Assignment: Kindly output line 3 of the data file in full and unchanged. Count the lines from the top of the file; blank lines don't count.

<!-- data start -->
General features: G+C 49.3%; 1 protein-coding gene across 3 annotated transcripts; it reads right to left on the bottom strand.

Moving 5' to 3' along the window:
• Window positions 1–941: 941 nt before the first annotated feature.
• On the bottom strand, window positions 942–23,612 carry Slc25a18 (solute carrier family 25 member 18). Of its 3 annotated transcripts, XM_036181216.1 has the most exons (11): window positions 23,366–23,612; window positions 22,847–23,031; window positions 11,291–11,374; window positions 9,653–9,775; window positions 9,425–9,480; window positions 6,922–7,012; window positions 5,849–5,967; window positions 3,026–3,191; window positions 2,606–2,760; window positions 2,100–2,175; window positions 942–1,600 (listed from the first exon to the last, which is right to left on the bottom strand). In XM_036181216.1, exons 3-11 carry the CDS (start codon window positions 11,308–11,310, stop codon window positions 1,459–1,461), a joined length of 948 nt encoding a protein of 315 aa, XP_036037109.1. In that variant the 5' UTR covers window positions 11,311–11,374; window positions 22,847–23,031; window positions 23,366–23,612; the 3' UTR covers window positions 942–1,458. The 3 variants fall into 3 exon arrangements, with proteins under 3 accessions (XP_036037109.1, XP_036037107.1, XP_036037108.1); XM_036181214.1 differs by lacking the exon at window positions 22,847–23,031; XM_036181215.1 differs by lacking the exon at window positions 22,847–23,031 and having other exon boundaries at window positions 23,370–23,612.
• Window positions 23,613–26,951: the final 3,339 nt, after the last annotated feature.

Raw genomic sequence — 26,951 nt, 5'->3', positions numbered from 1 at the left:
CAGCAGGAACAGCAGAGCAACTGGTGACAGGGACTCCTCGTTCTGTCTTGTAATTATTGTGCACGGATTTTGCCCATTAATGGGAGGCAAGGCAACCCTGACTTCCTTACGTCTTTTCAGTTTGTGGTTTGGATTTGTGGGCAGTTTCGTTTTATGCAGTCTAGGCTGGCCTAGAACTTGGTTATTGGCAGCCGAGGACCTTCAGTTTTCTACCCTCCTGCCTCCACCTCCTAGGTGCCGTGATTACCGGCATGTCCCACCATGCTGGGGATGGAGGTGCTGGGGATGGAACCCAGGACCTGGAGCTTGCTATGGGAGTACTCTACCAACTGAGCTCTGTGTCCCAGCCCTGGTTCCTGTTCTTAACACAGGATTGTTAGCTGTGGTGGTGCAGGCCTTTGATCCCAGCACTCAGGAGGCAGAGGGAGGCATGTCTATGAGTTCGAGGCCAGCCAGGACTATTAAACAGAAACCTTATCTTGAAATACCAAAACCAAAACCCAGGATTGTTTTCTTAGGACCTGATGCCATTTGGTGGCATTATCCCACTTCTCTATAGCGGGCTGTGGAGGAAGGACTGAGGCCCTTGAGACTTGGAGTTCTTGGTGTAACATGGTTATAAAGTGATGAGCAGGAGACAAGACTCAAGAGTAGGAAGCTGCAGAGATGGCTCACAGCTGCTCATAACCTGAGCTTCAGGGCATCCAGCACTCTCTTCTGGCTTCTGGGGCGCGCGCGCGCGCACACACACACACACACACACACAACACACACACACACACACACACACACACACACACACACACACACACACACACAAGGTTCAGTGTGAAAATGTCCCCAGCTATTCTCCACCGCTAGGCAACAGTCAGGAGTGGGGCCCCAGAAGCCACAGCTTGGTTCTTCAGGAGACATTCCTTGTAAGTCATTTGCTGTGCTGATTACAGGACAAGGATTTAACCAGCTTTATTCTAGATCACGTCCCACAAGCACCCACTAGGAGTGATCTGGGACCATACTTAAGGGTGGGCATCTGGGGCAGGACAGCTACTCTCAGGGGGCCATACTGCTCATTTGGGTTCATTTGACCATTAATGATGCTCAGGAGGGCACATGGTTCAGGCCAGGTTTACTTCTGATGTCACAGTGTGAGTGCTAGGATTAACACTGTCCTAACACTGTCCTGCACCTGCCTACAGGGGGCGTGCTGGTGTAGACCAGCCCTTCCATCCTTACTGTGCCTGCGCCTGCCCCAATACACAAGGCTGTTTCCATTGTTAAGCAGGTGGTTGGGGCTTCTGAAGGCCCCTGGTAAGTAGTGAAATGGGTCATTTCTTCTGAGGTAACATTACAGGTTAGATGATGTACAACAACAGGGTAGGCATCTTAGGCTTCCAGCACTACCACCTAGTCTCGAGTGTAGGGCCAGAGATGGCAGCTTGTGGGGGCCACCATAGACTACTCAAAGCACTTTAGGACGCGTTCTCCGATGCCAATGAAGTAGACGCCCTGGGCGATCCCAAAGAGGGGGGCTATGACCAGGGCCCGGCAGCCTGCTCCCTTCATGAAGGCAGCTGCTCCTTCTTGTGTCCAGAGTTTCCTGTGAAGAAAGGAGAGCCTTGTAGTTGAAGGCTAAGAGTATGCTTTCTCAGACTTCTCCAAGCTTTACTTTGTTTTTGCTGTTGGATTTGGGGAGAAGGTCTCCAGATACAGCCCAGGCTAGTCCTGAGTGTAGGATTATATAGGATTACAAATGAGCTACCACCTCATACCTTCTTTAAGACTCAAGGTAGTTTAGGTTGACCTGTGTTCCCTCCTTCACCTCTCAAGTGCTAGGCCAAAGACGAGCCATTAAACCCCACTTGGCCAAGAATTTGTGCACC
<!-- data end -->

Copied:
• Window positions 1–941: 941 nt before the first annotated feature.